We love this hacked-together mini drill by [BuenaTec] that uses a DC7.2V 10K-RPM motor with a 1/8” Dremel chuck added on. Power is supplied by a USB-A cable with the data wires cut off, with a switch controlling the voltage and a rectifier diode protecting the USB port or battery pack from back voltage from the motor.
The drill isn’t very powerful, only able to bore holes in PCBs, plastic, and similar soft materials. However, you could see how just a couple more components could make it even more robust — maybe a speed controller and voltage booster? Even so, we appreciate this bare-bones, ultra-low budget approach — only the barest essentials are included, with the components held together with hot glue and solder. Also, no one is allowed to complain about their soldering iron after viewing this video.
For more projects involving motors, read up on this brushless motor made from 3D-printed parts and this guide to hand-winding quadcopter motors.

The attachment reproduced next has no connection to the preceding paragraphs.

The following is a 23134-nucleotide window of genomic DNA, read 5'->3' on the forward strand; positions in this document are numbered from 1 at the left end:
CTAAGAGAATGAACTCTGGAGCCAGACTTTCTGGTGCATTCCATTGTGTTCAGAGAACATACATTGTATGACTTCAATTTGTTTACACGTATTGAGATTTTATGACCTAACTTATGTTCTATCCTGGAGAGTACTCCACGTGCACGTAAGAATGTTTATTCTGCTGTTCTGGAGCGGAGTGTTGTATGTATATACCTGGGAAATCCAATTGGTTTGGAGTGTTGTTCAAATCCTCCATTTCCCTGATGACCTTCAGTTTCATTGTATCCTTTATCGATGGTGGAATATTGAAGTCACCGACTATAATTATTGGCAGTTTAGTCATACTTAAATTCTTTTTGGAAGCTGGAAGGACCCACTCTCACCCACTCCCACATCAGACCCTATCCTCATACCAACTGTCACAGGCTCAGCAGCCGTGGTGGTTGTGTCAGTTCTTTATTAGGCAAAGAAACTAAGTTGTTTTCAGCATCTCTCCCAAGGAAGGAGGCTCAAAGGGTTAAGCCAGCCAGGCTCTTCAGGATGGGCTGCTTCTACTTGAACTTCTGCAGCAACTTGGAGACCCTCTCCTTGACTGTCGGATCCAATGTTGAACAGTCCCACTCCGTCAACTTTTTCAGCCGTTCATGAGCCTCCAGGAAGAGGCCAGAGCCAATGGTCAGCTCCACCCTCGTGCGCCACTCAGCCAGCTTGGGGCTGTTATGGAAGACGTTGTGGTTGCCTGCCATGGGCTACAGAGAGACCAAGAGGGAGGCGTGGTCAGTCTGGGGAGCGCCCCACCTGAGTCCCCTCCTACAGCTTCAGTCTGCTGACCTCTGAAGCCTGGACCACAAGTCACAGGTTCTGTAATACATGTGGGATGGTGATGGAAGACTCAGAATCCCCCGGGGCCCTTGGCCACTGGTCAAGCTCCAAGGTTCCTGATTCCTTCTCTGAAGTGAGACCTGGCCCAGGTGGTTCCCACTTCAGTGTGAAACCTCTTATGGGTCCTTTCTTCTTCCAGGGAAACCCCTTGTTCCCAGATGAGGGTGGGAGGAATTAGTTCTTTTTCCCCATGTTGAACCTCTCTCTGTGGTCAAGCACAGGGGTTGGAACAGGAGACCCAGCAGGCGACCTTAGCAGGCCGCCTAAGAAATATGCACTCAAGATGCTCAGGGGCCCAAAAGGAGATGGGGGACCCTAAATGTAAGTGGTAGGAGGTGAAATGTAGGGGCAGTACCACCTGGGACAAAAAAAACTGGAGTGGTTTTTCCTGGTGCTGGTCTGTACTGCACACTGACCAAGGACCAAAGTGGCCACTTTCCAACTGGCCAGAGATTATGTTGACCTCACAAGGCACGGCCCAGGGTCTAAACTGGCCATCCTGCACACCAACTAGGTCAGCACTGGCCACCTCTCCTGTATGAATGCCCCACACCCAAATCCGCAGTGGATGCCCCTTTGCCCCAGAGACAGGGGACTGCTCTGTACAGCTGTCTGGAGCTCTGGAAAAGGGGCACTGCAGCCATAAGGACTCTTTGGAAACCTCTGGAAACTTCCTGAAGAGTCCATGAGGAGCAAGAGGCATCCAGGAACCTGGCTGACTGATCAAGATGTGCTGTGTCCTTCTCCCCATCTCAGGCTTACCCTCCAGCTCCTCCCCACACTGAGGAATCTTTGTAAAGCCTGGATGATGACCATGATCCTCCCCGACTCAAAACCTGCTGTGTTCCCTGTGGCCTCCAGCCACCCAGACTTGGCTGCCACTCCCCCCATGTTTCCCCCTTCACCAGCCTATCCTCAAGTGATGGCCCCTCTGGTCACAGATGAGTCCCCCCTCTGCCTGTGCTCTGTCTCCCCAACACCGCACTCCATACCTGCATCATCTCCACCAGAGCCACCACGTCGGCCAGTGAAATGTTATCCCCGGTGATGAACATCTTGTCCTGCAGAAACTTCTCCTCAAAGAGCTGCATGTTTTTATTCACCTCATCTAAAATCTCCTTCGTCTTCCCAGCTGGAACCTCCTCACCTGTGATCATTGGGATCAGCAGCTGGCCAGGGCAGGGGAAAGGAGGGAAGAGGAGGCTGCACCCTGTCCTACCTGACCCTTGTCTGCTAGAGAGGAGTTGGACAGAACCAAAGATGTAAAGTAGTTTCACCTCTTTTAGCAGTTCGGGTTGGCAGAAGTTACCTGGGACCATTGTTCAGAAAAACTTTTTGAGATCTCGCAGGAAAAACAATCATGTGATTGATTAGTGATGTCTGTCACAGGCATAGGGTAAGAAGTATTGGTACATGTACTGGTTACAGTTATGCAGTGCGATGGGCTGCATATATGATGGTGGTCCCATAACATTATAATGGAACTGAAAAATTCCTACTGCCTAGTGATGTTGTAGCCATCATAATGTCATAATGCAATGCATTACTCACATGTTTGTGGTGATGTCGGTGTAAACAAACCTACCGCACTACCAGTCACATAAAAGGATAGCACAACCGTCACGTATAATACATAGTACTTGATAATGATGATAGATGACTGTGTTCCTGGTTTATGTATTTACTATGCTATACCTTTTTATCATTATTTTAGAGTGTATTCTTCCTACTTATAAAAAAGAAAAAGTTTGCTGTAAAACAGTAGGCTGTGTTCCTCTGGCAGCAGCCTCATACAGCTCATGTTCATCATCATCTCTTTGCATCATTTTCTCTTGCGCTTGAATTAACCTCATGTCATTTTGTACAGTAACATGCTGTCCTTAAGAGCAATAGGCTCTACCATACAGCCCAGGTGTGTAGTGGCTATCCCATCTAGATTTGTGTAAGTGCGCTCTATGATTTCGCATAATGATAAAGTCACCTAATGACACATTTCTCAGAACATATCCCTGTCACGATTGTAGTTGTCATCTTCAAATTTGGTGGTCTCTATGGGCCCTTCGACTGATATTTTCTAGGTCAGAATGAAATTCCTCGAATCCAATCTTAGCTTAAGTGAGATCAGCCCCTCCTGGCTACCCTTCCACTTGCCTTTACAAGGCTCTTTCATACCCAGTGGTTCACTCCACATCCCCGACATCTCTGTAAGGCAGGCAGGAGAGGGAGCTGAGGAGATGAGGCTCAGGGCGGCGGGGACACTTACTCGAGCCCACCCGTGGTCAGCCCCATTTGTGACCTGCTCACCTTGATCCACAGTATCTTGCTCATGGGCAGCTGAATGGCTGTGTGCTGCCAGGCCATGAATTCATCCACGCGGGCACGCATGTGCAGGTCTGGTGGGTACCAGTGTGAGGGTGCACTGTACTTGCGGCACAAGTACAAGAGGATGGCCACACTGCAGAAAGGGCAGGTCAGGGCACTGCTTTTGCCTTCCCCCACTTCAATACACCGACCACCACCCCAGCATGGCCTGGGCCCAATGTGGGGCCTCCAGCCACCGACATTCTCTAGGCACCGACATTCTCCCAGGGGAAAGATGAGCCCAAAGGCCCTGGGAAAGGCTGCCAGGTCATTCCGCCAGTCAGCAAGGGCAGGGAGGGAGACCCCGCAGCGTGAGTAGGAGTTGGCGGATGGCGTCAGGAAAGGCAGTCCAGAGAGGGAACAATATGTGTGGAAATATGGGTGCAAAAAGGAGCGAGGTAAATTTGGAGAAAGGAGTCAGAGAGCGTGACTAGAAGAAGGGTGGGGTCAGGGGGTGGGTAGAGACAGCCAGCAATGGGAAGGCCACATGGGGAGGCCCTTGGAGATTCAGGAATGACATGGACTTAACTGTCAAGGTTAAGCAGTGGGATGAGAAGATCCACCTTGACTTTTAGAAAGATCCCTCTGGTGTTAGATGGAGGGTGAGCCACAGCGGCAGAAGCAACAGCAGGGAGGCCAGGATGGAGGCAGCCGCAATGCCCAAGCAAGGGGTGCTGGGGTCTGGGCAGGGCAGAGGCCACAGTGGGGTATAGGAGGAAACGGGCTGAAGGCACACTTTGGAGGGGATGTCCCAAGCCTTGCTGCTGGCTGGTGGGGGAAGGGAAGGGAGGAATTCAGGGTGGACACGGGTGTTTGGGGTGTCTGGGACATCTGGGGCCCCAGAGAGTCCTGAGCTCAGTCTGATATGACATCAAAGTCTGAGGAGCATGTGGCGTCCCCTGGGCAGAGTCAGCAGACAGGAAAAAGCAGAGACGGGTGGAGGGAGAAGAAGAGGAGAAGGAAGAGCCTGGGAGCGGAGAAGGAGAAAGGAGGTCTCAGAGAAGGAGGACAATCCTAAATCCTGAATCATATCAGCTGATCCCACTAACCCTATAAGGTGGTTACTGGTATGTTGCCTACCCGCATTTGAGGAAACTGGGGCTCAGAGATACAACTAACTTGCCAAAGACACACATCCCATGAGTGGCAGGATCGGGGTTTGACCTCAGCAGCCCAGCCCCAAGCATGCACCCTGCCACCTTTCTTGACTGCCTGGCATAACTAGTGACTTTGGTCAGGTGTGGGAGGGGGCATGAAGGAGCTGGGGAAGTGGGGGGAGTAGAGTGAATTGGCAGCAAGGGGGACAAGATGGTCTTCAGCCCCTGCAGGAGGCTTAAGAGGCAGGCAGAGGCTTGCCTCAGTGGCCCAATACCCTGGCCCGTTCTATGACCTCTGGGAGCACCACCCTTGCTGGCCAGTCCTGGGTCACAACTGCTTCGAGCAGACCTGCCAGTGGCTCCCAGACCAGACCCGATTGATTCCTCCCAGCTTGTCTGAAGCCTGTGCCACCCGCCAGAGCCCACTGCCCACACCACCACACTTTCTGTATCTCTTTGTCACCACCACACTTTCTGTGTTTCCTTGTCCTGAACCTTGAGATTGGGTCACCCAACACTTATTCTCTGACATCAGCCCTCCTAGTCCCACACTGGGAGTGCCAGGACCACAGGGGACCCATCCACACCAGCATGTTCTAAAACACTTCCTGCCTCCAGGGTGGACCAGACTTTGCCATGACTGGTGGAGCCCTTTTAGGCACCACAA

There’s a treasure trove of usefulness inside of an electric drill. [Steven Dufresne], Hackaday writer and the mad scientist behind Rimstar.org, kindly documented how to safely and reliably remove the chuck from a drill motor. You may think this is easy, but once in a while you’ll come across a drill determined to hold onto all its bits. We certainly were entertained by the lengths [Steven] went to in the video below to get a Black and Decker to give up its chuck.
An understanding of how the chuck and gearbox are connected, combined with the right tools and a bit of force, gets you a motor, gears and gearbox, and a clutch. There’s not much left in the drill after that, and you can put some or all of those components to new use — like using them for the drive system of a BB-8 Droid.
Many projects (like this walking scooter) make use of cordless drills as motor sources. Being able to skip the chuck in order to interface directly to the shaft is useful for those projects where the drill is at least a semi-permanent part of the build. Ask your friends, neighbors, and at work. Cheap cordless drills and screw guns have been around for a long time. It’s usually the batteries that go and many people have the drills lying around and will be happy to part with them knowing you’re going to do something awesome with them.
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